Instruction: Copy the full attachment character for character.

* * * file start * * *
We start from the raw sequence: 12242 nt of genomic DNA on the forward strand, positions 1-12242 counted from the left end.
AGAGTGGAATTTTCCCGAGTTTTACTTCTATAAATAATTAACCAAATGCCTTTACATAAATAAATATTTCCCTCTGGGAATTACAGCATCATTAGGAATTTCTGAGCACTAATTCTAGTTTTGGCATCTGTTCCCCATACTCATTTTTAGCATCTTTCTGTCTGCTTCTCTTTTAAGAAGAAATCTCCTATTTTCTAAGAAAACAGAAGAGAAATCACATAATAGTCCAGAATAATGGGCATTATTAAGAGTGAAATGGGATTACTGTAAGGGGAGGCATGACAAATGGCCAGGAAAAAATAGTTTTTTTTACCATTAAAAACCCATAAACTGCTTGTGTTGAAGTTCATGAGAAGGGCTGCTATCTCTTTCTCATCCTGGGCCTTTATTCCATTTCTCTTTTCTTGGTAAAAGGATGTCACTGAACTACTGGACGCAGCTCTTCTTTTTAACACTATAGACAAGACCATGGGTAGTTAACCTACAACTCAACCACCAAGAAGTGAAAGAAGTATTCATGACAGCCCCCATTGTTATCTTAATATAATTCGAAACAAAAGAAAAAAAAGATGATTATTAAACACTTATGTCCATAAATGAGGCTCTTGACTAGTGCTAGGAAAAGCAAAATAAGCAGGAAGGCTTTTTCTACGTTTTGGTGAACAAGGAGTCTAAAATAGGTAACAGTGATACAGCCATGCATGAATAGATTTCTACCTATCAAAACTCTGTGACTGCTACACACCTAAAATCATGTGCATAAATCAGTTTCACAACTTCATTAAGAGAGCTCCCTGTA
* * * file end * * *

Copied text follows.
We start from the raw sequence: 12242 nt of genomic DNA on the forward strand, positions 1-12242 counted from the left end.
AGAGTGGAATTTTCCCGAGTTTTACTTCTATAAATAATTAACCAAATGCCTTTACATAAATAAATATTTCCCTCTGGGAATTACAGCATCATTAGGAATTTCTGAGCACTAATTCTAGTTTTGGCATCTGTTCCCCATACTCATTTTTAGCATCTTTCTGTCTGCTTCTCTTTTAAGAAGAAATCTCCTATTTTCTAAGAAAACAGAAGAGAAATCACATAATAGTCCAGAATAATGGGCATTATTAAGAGTGAAATGGGATTACTGTAAGGGGAGGCATGACAAATGGCCAGGAAAAAATAGTTTTTTTTACCATTAAAAACCCATAAACTGCTTGTGTTGAAGTTCATGAGAAGGGCTGCTATCTCTTTCTCATCCTGGGCCTTTATTCCATTTCTCTTTTCTTGGTAAAAGGATGTCACTGAACTACTGGACGCAGCTCTTCTTTTTAACACTATAGACAAGACCATGGGTAGTTAACCTACAACTCAACCACCAAGAAGTGAAAGAAGTATTCATGACAGCCCCCATTGTTATCTTAATATAATTCGAAACAAAAGAAAAAAAAGATGATTATTAAACACTTATGTCCATAAATGAGGCTCTTGACTAGTGCTAGGAAAAGCAAAATAAGCAGGAAGGCTTTTTCTACGTTTTGGTGAACAAGGAGTCTAAAATAGGTAACAGTGATACAGCCATGCATGAATAGATTTCTACCTATCAAAACTCTGTGACTGCTACACACCTAAAATCATGTGCATAAATCAGTTTCACAACTTCATTAAGAGAGCTCCCTGTA